Gordon Brown has promised his bitterest rivals they would be offered cabinet posts under his leadership as an uneasy truce was called in the internal strife crippling the Government.
The Chancellor flatly denied any knowledge of last week's manoeuvring against Tony Blair and brushed aside accusations that he was a control freak and not a team player.
He also held out an olive branch to his foes, including the former home secretary Charles Clarke, in a wide-ranging interview in which he set out some of the principles that would underpin his leadership.
His lieutenants said the offer was aimed at healing the wounds that had opened within the party, while his Blairite critics, who are still hoping a heavyweight leadership challenger will emerge, interpreted it as a sign of weakness.
But both sides appealed for calm at the top, with Brownites saying they had achieved their aim of extracting a public promise from the Prime Minister to step down within a year.
The Chancellor was forced to make a strong defence of his leadership qualities after criticisms that he alienated colleagues were followed by claims yesterday that up to 10 cabinet ministers were ready to back an "anyone but Gordon" candidate. He told BBC1's Sunday AM: "My favourite sport at school was rugby and all the sports are team work, but rugby particularly is about team work."
Mr Brown said he wanted other candidates to stand for the leadership to stimulate a debate that would lead to a "cabinet that can draw on all the talents", including potential rivals such as John Reid, David Miliband and Charles Clarke. The last has described him as "deluded".
Mr Brown said of the former home secretary: "Charles Clarke is someone who did very well as an education minister. He ran into problems at the Home Office. I'm not going to hold against him statements that he made."
It emerged yesterday that Tom Watson, the close ally who led an attempt to oust Mr Blair last week, had visited the Chancellor in Scotland days before he resigned from the Government in protest at the Prime Minister's failure to name a day. Mr Brown's spokesman insisted the two men had not discussed politics as Mr Watson only stopped briefly to drop off a present for the Chancellor's baby son. Mr Brown said yesterday he knew nothing of the letter signed by Mr Watson and 14 other Labour MPs demanding the Prime Minister's departure. "There were rumours, of course, about all sorts of things happening during the course of that week," he said. "If anybody had asked me about the contents of that letter, I would have said it was completely ill-advised."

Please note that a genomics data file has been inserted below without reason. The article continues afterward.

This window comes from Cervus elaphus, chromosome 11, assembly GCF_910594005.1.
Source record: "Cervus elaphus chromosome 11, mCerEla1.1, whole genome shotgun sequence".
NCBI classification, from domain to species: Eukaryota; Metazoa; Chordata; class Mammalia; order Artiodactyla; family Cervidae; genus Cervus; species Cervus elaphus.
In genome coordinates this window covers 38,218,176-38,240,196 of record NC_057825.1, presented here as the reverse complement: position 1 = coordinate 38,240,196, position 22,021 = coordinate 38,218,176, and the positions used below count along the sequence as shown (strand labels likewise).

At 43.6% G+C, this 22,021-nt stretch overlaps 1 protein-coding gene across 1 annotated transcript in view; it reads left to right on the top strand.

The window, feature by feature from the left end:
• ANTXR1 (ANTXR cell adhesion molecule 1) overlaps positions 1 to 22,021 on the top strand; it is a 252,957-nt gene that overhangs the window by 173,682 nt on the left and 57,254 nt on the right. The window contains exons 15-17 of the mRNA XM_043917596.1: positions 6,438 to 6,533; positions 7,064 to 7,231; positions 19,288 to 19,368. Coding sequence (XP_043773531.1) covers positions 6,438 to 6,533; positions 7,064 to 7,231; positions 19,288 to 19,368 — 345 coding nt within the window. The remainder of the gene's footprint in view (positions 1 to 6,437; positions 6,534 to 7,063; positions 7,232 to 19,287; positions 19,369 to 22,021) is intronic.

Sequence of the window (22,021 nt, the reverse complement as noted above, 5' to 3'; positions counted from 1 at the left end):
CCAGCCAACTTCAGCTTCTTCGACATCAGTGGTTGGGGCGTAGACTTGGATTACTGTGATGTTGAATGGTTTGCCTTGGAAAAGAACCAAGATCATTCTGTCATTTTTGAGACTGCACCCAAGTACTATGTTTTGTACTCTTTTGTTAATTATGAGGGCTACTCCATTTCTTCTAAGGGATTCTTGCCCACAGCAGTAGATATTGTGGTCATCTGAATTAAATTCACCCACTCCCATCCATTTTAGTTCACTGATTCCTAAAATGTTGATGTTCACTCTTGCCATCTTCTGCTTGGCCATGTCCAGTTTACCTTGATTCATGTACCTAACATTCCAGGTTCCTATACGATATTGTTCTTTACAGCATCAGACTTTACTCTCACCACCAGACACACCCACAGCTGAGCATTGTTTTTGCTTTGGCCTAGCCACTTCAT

Mr Brown said an administration he led would be driven by a "moral compass" that centred on hard work, fairness and responsibility towards others.
He said improving the life chances of children would be at the heart of his agenda and indicated his support for reforming the House of Lords, a regime of managed migration and extending the 28-day period for which terrorist suspects can be questioned without charge.
He acknowledged the West had not properly prepared for the aftermath of the Iraq war but insisted he only supported the withdrawal of British troops there and in Afghanistan when the situation there allowed it.
Harriet Harman, the Constitutional Affairs minister and close ally of the Chancellor, said Iraq had become a "symbol of mistrust and division" between the Labour leadership, Labour activists and voters. Party members were disillusioned over the war, Britain's close relations with the United States and the Government's position on the Israeli invasion of Lebanon, she told The Sunday Times.
Senior Labour figures believe the Prime Minister will survive until the new year, but will be forced to step aside before the Scottish and Welsh elections in May. Brownites argued they had made a huge breakthrough in forcing Mr Blair's on-the-record promise and would now back off from forcing the issue.
Mr Blair's supporters distanced themselves from Mr Clarke's attack on Mr Brown and pointed out that two so-called Blairite "outriders", Alan Milburn and Stephen Byers, had gone to ground over the weekend.
In a testing week for Labour, Tony Blair and Gordon Brown will attend the TUC Congress tomorrow. Mr Blair will address delegates, while Mr Brown will speak at the general vouncil dinner. On Thursday, the Cabinet meets for the first time since the summer break.Reuse content